Former Macedonian PM’s Controversial Application for Asylum Under Review
As we previously reported, former Prime Minister of Macedonia Nikola Gruevski has fled to Budapest to seek political asylum after failing to show up to begin a two-year prison sentence for corruption.
Police began searching for him on Monday after he failed to show up to begin his prison sentence for abuse of office. In the first of five cases against the former leader, a court in Skopje found he had unlawfully influenced officials over the purchase of a luxury bulletproof Mercedes Benz worth 600,000 euros (HUF 194 million) in 2012. When he failed to show up to begin serving his term, Macedonian prosecutors issued a warrant for his arrest.
In a Facebook post on Tuesday, Gruevski announced he was in Budapest and had requested political asylum, adding he had received “countless threats” in previous days. As of Wednesday, the Hungarian foreign ministry said it cannot comment on individual applications and asylum procedures, but Macedonian authorities have confirmed that the former PM was in the Hungarian capital.
However, many questions remain about how Gruevski made it to Hungary. The ex-minister reportedly did not exit Macedonia by plane or “through a legal border crossing,” as according to Financial Times, Gruevski’s passport was confiscated last year by Macedonian authorities. Hungarian tabloid Blikk alleged that the ex-Prime Minister entered Hungary by wearing women’s clothes citing Macedonian sources.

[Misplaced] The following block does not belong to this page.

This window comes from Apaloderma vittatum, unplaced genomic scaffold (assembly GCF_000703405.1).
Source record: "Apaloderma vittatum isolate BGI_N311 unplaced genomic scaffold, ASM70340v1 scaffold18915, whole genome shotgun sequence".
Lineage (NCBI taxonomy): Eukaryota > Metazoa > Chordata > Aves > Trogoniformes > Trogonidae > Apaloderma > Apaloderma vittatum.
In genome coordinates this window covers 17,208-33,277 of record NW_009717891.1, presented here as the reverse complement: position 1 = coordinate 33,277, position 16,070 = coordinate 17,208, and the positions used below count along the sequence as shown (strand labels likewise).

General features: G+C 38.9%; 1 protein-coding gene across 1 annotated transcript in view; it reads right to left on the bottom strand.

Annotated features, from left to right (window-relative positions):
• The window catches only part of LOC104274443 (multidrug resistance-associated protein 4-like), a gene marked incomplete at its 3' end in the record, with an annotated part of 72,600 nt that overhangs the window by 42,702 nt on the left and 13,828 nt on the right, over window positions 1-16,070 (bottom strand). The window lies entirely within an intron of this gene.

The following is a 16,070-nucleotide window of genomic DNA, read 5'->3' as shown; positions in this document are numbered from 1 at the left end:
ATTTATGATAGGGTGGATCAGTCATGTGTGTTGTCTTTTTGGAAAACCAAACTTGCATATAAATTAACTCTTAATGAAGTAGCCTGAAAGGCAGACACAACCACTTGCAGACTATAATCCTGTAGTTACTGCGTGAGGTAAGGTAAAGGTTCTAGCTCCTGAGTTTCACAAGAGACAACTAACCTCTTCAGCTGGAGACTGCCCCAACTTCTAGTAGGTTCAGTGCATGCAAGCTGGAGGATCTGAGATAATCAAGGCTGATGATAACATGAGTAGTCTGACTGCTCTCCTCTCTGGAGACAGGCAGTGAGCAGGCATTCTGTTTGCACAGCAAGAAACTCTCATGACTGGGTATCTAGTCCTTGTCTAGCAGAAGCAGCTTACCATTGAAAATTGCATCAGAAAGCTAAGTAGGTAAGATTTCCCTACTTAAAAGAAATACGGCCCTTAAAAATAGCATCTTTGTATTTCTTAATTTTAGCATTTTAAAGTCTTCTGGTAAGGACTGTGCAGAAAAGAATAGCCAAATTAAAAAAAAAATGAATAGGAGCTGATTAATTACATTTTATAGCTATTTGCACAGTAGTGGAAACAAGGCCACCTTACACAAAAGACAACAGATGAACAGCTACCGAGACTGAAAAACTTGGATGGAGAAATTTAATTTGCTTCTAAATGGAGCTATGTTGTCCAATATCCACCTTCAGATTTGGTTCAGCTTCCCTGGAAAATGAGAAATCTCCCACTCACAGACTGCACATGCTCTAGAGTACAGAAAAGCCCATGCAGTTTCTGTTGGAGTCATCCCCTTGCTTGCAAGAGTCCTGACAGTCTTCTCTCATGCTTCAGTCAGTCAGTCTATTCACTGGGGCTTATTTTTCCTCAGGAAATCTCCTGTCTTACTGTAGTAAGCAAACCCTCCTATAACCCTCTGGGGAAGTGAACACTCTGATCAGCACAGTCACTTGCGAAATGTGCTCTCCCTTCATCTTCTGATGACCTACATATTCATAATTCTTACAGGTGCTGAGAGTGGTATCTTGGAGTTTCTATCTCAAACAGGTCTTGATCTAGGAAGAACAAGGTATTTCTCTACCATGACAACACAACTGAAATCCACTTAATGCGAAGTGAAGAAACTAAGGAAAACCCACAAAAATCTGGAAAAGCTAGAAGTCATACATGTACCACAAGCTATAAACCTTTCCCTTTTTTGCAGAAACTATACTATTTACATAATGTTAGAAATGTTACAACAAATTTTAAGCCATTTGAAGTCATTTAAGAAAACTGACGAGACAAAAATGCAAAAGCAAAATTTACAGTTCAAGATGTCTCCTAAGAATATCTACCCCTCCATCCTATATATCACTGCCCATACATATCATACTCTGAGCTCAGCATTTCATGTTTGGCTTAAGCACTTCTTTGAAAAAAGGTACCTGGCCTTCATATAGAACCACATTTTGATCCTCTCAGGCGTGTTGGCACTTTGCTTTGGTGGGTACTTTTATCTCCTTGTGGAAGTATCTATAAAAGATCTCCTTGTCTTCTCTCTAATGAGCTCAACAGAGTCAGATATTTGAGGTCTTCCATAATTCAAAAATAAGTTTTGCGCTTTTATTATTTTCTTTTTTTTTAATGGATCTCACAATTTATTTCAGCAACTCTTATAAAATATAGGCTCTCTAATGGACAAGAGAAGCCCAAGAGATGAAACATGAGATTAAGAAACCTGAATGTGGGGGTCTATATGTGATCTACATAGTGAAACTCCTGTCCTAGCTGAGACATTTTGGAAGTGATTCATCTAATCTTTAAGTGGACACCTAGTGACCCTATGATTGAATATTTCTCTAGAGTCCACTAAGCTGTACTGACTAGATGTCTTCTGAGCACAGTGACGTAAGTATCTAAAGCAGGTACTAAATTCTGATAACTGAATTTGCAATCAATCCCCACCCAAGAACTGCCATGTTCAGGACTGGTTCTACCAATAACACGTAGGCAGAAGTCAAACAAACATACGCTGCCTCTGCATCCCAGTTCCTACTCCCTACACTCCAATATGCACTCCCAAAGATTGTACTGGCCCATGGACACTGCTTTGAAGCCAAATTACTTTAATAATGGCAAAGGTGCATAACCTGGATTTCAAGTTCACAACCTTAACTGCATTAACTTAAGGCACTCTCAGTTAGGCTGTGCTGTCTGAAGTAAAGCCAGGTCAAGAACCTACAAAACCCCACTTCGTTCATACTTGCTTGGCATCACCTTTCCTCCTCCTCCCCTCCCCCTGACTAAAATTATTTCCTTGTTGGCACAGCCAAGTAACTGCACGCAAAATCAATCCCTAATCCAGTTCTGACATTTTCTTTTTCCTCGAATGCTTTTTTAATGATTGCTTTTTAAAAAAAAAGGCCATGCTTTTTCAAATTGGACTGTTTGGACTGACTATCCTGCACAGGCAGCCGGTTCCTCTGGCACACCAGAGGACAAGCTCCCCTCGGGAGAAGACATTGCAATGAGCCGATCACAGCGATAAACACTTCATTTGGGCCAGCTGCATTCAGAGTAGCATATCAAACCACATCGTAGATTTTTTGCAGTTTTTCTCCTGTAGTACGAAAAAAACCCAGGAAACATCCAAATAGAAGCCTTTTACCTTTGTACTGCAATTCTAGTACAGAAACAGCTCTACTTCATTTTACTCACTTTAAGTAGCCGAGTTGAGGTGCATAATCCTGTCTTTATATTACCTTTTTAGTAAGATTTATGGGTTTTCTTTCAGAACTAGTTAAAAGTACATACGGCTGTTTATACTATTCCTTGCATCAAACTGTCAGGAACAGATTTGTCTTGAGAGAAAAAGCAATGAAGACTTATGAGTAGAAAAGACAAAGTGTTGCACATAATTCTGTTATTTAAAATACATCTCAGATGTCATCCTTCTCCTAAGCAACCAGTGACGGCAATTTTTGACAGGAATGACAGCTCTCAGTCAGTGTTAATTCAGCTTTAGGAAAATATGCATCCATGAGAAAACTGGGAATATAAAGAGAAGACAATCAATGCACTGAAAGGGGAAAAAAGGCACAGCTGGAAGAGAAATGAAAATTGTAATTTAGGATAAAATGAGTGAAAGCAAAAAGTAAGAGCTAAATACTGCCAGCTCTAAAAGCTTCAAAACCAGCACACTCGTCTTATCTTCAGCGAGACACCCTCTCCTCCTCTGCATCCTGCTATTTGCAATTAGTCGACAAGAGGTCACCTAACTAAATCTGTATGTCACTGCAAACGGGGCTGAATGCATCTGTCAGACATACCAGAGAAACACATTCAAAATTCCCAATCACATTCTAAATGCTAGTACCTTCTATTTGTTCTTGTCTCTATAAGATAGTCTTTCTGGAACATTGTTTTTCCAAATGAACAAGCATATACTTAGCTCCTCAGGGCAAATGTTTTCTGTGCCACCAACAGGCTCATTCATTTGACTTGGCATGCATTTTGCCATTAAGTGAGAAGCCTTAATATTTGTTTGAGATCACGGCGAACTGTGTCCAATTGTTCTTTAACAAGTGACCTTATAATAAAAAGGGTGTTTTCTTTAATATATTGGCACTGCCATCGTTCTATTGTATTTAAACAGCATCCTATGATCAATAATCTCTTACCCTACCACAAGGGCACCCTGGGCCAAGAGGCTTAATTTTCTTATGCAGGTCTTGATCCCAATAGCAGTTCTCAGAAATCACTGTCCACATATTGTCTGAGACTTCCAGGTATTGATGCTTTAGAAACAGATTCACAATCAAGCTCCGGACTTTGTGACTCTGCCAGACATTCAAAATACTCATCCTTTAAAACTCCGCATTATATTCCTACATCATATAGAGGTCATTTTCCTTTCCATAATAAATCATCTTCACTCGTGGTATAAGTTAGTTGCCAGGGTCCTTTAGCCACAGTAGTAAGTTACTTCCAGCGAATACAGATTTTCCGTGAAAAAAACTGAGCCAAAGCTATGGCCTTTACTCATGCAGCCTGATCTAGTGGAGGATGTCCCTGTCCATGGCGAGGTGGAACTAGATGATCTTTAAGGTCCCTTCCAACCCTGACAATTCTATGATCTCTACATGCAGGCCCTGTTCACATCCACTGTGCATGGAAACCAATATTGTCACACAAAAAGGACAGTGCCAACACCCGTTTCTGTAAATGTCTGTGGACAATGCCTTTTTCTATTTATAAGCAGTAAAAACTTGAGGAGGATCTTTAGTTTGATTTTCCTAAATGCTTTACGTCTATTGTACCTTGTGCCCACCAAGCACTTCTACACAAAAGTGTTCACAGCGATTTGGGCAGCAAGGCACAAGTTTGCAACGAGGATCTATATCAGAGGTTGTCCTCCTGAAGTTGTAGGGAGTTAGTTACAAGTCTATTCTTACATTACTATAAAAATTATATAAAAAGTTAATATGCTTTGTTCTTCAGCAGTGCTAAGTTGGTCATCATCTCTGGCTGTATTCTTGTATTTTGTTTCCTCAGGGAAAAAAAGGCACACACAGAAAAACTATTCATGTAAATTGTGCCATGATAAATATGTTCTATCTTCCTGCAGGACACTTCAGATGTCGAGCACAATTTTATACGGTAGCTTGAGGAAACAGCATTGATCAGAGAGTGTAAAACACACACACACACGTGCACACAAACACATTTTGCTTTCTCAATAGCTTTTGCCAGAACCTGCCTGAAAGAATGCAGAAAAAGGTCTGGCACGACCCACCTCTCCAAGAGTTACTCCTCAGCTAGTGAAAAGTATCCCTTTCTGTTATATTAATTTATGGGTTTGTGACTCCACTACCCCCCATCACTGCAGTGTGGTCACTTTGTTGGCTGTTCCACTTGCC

Earlier, the Helsinki Committee also pointed out that according to Hungary’s asylum policy, he should wait in a transit zone without his documents. Asylum law expert Márta Padavi said: “Under the normal rules, it is unlikely that a Macedonian citizen, an individual fleeing a two-year prison sentence for a non-political crime, would get asylum in Hungary because he is coming from a safe country of origin.”
Judith Sargentini also argued that if Hungary adheres to its own rules, then Gruevski should apply for asylum from the detention center instead of having the opportunity to find out if there is “a VIP-asylum procedure possible in Budapest.”
The next question is: will the Hungarian authorities stick to their rules and send Gruevski to apply for asylum from the detention centre or will they dismiss his claim as he fled from a – according to them – safe country? Or non of the above? Stay tuned! https://t.co/bYmxsOcp2o
Given that he was Prime Minister of his country for ten years, for security reasons the Hungarian authorities have allowed Mr. Gruevski to have his asylum request submitted and heard.
They went on to state that the Immigration Office will conduct the procedure in accordance with both Hungarian and international laws:
The Macedonian government of the day is a partner of Hungary in interstate relations, and therefore we in no way wish to intervene in the internal affairs of sovereign countries, and we consider the assessment of the former Macedonian Prime Minister’s asylum request to be solely a legal issue.
News outlets have several suspicions about where he is staying. Macedonian 1TV claims the ex-Prime Minister stayed at Budapest’s Corinthia Hotel on the first night before relocating to Prime Minister Orbán’s house. However, Bertalan Havasi press chief at the Prime Minister’s Office said that this is a false report: “Prime Minister Orbán went home yesterday and only met with two ladies at the house—Flóra and Róza—and no one else, so the news is a hoax.”
After Gruevski fled the country, Macedonian authorities detained the country’s former transport minister Mile Janakieski and the former government secretary-general Kiril Bozinovski for 30 days, citing a danger of them also fleeing the country.
via MTI, index.hu, ft.com, bbc.co.uk, 24.hu, 444.hu, balkaninsight.com